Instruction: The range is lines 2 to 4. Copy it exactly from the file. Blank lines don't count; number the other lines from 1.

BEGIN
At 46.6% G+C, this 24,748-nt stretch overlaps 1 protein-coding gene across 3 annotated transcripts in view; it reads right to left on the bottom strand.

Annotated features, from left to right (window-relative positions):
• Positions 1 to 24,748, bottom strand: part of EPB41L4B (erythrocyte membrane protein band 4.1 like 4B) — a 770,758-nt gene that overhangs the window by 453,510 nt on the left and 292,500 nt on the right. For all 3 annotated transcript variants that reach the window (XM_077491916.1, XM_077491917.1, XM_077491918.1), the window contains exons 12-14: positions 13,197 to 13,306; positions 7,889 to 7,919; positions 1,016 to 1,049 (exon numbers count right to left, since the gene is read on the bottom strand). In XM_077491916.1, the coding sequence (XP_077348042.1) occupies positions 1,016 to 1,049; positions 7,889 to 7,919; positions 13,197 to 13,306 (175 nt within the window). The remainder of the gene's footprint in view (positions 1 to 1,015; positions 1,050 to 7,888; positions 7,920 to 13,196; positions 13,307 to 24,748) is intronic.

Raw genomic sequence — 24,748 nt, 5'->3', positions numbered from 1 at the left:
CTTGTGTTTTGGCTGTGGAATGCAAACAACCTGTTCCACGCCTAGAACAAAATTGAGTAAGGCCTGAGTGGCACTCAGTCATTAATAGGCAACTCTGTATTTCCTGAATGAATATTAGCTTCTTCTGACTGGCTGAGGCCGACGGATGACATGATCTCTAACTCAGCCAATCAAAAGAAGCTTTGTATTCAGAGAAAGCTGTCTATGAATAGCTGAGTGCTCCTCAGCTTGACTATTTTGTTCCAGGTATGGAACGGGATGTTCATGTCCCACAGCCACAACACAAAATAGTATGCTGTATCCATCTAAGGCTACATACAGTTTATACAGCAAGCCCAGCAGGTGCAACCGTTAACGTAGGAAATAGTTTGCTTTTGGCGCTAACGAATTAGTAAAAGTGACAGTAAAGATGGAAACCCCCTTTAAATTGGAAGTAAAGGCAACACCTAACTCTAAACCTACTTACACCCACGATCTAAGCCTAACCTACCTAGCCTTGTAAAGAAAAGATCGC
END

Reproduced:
Annotated features, from left to right (window-relative positions):
• Positions 1 to 24,748, bottom strand: part of EPB41L4B (erythrocyte membrane protein band 4.1 like 4B) — a 770,758-nt gene that overhangs the window by 453,510 nt on the left and 292,500 nt on the right. For all 3 annotated transcript variants that reach the window (XM_077491916.1, XM_077491917.1, XM_077491918.1), the window contains exons 12-14: positions 13,197 to 13,306; positions 7,889 to 7,919; positions 1,016 to 1,049 (exon numbers count right to left, since the gene is read on the bottom strand). In XM_077491916.1, the coding sequence (XP_077348042.1) occupies positions 1,016 to 1,049; positions 7,889 to 7,919; positions 13,197 to 13,306 (175 nt within the window). The remainder of the gene's footprint in view (positions 1 to 1,015; positions 1,050 to 7,888; positions 7,920 to 13,196; positions 13,307 to 24,748) is intronic.

Raw genomic sequence — 24,748 nt, 5'->3', positions numbered from 1 at the left: